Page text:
@@ -50,15 +50,16 @@  static errcode_t ind_punch(ext2_filsys fs, struct ext2_inode *inode,
 			   blk_t start, blk_t count, int max)
 {
 	errcode_t	retval;
-	blk_t		b, offset;
-	int		i, incr;
+	blk_t		b;
+	int		i;
+	blk64_t		offset, incr;
 	int		freed = 0;
 
 #ifdef PUNCH_DEBUG
 	printf("Entering ind_punch, level %d, start %u, count %u, "
 	       "max %d\n", level, start, count, max);
 #endif
-	incr = 1 << ((EXT2_BLOCK_SIZE_BITS(fs->super)-2)*level);
+	incr = 1ULL << ((EXT2_BLOCK_SIZE_BITS(fs->super)-2)*level);
 	for (i=0, offset=0; i < max; i++, p++, offset += incr) {
 		if (offset >= start + count)
 			break;
@@ -87,7 +88,7 @@  static errcode_t ind_punch(ext2_filsys fs, struct ext2_inode *inode,
 				continue;
 		}
 #ifdef PUNCH_DEBUG
-		printf("Freeing block %u (offset %d)\n", b, offset);
+		printf("Freeing block %u (offset %llu)\n", b, offset);
 #endif
 		ext2fs_block_alloc_stats(fs, b, -1);
 		*p = 0;
@@ -108,7 +109,7 @@  static errcode_t ext2fs_punch_ind(ext2_filsys fs, struct ext2_inode *inode,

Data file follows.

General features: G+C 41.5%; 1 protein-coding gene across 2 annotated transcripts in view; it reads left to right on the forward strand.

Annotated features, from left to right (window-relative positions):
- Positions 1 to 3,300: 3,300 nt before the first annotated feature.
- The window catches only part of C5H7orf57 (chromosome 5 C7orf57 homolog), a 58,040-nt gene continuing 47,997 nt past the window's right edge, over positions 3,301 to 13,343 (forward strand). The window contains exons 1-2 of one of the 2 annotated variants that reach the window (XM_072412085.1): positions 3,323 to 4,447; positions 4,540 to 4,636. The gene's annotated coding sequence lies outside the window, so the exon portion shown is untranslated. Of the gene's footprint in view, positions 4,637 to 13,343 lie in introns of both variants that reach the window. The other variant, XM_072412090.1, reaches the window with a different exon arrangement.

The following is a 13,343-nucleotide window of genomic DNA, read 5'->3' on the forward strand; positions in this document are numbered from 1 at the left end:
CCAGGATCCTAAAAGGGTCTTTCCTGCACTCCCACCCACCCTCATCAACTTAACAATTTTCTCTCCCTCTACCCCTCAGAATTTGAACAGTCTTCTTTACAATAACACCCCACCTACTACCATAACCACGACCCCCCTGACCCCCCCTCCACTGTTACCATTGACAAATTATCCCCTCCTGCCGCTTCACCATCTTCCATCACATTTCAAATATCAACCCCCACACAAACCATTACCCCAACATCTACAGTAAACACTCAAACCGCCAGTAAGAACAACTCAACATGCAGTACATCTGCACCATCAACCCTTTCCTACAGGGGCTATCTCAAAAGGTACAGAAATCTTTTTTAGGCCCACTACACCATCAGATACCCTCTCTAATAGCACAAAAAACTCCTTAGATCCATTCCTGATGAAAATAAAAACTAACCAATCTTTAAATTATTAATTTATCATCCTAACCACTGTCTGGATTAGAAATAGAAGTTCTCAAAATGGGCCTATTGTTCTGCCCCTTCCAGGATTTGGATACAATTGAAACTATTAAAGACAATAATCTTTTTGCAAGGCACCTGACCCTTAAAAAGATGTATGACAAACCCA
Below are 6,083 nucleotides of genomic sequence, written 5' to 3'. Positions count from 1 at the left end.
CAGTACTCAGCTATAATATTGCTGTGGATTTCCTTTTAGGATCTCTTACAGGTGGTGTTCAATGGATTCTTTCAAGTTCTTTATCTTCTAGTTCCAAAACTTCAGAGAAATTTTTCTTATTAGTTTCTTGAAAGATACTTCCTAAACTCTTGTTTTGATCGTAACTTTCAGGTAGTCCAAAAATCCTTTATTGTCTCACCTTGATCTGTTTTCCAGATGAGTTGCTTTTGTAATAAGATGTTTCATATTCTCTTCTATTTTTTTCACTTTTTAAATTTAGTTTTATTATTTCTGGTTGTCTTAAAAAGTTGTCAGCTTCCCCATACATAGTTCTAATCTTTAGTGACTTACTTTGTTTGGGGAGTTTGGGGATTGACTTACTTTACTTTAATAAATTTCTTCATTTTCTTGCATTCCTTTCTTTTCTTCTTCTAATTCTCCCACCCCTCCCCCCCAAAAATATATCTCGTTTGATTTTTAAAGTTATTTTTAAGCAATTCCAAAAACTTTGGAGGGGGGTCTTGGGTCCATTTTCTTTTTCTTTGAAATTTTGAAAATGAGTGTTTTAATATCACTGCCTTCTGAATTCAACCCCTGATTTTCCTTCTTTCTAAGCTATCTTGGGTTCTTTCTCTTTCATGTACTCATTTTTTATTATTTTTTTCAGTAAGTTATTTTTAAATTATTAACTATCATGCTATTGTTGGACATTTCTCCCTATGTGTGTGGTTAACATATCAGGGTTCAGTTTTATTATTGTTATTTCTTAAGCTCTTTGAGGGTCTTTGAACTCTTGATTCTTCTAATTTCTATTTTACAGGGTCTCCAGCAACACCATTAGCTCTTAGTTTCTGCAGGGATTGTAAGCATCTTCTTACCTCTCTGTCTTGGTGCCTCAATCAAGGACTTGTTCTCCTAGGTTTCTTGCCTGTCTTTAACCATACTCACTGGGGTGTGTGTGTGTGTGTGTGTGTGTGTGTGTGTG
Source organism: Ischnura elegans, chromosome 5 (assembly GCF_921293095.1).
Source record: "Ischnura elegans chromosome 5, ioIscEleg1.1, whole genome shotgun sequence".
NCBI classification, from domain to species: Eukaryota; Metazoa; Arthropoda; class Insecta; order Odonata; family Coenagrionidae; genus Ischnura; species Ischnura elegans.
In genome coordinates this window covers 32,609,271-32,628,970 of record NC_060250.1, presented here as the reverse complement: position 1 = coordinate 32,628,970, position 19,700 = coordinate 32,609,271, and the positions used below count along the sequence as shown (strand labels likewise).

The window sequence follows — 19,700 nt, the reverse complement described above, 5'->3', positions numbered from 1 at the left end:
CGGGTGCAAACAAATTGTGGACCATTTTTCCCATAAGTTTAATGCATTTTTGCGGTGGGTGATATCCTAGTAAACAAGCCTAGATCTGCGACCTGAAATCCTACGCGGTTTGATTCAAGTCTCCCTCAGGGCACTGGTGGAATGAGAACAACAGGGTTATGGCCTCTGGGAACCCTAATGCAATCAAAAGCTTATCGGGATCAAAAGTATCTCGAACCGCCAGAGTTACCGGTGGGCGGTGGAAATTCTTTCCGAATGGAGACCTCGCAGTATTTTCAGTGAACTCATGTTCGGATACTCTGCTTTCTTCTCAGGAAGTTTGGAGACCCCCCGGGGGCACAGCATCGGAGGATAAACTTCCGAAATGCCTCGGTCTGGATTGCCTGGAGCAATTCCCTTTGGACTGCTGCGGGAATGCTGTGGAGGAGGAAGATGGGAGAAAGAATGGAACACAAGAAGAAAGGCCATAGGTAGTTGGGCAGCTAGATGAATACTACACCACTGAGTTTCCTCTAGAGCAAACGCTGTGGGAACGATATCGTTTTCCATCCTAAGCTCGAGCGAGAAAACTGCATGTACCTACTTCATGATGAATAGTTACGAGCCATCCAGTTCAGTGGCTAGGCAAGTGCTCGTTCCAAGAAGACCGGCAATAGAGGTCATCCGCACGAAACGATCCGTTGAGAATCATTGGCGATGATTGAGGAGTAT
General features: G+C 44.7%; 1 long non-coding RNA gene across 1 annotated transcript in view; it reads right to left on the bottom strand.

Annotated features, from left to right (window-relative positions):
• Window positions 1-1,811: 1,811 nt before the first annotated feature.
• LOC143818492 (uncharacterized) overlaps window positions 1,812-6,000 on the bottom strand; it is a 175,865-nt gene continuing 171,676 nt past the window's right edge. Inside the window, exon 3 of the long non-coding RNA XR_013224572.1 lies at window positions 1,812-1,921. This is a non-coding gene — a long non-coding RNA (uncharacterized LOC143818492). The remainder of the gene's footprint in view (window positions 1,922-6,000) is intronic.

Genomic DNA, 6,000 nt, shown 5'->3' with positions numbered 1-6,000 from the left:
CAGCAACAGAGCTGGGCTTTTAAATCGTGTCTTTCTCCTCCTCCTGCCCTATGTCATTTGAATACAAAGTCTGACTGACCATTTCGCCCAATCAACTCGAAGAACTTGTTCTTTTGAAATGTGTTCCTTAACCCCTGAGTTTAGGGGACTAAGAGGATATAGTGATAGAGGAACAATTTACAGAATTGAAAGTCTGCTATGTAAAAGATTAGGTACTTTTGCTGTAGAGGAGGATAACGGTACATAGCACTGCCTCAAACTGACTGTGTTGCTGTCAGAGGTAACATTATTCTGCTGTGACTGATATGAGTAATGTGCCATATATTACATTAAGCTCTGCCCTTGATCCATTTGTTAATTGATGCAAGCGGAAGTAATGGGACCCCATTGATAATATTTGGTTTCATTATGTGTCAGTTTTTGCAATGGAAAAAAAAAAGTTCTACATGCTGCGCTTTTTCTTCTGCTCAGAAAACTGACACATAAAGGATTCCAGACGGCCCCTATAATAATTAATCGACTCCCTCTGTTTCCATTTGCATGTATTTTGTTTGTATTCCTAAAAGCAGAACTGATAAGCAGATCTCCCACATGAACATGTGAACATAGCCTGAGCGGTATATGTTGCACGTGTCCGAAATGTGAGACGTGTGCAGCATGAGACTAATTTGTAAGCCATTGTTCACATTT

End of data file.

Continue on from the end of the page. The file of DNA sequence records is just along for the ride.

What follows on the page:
int			num = EXT2_NDIR_BLOCKS;
 	blk_t			*bp = inode->i_block;
 	blk_t			addr_per_block;
-	blk_t			max = EXT2_NDIR_BLOCKS;
+	blk64_t			max = EXT2_NDIR_BLOCKS;
 
 	if (!block_buf) {
 		retval = ext2fs_get_array(3, fs->blocksize, &buf);
@@ -119,10 +120,10 @@  static errcode_t ext2fs_punch_ind(ext2_filsys fs, struct ext2_inode *inode,
 
 	addr_per_block = (blk_t) fs->blocksize >> 2;
 
-	for (level=0; level < 4; level++, max *= addr_per_block) {
+	for (level = 0; level < 4; level++, max *= (blk64_t)addr_per_block) {
 #ifdef PUNCH_DEBUG
 		printf("Main loop level %d, start %u count %u "
-		       "max %d num %d\n", level, start, count, max, num);
+		       "max %llu num %d\n", level, start, count, max, num);
 #endif
 		if (start < max) {
 			retval = ind_punch(fs, inode, block_buf, bp, level,